That's why I've decided to share three interviews today that you may have missed over the last few years (but that are absolutely worth your time).

Because the response from subscribers was so lovely, I thought I'd expand upon my recommendations and offer 10 podcast episodes you may have missed:

Happy listening, my friends, and don't forget to sign up for the Creative Digest to get podcast episodes (and other goodness) sent right to your inbox!



The Kindness of Others + the Power of Story

The Kindness of Others + the Power of Story //

There once was a woman named Susan. She discovered a podcast called Creating Your Own Path at a time when she was feeling "creatively dead" and listening to the episodes helped bring a little more inspiration to her life. Then suddenly, the show host decided to take an extended hiatus to figure out the logistics of traveling for the show and producing quality work. 

In he weeks following the announced break, the host posted on Instagram about a really great contest to win Lucille the travel trailer—a prize that would enable her to continue traveling to interview guests—and Susan got a wild idea:

She'd enter the contest on the show host's behalf!

Unbeknownst to the show host, Susan wrote a short essay about why the host deserved to win, paid the $30 contest entry fee and waited to hear who would ultimately take home Lucille the travel trailer.

Alas, it wasn't meant to be! The trailer went to a very sweet couple who will likely do amazing things and see incredible places.

Susan, saddened by the news, reached out to the show host to let her know she was thinking good thoughts about the continuation of Creating Your Own Path and that she'd even entered the contest with the show host in mind.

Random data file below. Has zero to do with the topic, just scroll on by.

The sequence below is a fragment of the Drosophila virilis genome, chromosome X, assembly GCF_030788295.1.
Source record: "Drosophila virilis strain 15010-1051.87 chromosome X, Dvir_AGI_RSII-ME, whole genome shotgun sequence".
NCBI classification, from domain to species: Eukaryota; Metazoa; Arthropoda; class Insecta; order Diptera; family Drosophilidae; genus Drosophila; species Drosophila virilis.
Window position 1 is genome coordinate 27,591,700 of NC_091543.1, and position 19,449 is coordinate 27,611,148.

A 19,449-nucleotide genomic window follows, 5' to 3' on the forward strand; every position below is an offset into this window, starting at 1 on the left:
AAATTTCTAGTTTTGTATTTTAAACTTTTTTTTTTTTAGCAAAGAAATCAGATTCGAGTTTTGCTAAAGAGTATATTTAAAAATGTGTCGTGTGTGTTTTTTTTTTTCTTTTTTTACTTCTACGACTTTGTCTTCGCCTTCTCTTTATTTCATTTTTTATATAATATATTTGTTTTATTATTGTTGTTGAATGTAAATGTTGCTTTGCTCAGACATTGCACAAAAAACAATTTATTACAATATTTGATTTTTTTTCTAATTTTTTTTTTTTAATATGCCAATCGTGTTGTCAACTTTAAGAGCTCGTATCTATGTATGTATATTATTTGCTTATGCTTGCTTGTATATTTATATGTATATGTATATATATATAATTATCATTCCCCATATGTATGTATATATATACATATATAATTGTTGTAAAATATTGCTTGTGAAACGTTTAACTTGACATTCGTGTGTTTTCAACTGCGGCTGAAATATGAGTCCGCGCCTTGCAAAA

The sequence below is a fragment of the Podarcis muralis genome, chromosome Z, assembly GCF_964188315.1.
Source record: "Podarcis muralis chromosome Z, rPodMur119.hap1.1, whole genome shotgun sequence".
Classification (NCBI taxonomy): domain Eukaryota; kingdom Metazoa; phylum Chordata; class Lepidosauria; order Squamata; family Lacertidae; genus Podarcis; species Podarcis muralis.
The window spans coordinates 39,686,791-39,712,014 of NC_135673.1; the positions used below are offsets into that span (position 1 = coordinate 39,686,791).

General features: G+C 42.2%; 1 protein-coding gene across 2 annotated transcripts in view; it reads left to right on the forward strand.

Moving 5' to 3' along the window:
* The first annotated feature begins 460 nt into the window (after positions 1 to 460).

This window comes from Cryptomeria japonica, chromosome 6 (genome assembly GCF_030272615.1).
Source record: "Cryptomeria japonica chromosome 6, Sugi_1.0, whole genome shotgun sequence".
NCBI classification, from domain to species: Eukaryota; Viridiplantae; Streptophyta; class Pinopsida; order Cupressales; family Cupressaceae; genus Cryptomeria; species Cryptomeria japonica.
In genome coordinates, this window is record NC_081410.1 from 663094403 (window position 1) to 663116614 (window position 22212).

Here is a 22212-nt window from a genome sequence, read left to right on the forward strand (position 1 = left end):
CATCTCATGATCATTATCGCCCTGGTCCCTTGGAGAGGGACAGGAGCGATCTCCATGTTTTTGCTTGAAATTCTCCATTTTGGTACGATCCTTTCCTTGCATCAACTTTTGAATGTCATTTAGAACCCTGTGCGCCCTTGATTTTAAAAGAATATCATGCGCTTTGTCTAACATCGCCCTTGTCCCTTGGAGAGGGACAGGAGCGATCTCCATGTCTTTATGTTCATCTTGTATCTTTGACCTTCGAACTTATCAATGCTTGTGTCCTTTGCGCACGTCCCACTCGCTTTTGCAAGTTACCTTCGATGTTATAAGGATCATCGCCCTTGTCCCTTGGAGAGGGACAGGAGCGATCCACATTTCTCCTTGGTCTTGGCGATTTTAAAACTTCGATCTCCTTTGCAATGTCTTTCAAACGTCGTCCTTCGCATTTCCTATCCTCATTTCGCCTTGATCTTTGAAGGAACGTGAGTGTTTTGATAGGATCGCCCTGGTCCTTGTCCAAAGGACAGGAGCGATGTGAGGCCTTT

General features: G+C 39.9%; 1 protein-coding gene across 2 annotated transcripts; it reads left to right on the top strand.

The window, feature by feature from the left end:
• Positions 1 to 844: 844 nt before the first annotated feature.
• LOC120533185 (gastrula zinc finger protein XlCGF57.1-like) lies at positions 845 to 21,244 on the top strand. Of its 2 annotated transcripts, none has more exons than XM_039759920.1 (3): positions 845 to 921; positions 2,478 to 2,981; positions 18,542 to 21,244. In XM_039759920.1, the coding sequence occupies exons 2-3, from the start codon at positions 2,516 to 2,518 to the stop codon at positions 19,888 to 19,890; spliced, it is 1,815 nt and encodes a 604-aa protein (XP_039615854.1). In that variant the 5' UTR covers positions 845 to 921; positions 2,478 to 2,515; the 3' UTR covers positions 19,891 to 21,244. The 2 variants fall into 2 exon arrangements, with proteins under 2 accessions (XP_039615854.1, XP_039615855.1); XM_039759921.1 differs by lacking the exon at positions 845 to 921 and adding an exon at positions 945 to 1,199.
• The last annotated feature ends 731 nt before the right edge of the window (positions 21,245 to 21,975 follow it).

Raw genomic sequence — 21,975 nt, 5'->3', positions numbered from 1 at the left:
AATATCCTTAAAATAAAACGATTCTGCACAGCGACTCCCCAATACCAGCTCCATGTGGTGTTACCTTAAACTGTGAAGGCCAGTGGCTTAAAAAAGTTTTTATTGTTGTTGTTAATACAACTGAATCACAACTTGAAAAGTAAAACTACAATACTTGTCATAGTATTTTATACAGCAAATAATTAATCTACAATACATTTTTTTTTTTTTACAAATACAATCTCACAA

The show host—whose name is Jennifer, by the way—was shocked. Sitting at at her dining room table staring at the message on her tiny mobile screen, she began to sob. It wasn't a good look for Jennifer (she's a bit of an ugly crier), but she couldn't stop. Susan's kind gesture not only showed Jennifer what it meant to do something so selfless and kind, but it also made clear the fact that her work on the show had meaning. Creating Your Own Path, a tiny podcast that was created to help bring people together through story, was reaching the people who needed to hear it.


Susan is a real person, you guys. That story up there actually transpired a few weeks ago.

Her actions brought forth so many feelings and I had to share with you all the impact it's had on me. Kind gestures—big or small—are incredibly powerful and I must say: I want to be more like Susan when I grow up.

As you may already know, the show will continue. Susan's incredibly kind act, along with all of the encouraging words from her fellow Creating Your Own Path listeners, made me realize that I couldn't throw in the towel simply because this year's logistics (less travel, more remote interviews) would look different from last year's logistics (lots of solo travel that allowed me to meet people face-to-face). I simply had to figure out a way to continue the show in a more sustainable way.

See? Powerful stuff, right? 

My hope, in my quest to be more like Susan, is to continue supporting those whose work makes me feel things, makes me think, makes me wonder. I wish I could have everyone who is creating amazing work on my show RIGHT NOW. There are so many great stories out there waiting to be shared. However, if I can't have those good folks on the show, I'm going to share their work with my people, buy or invest in their work as soon as I'm able, leave encouraging words on their Instagram feed, leave a review of their projects or businesses and see if I can connect them with others who are doing great work.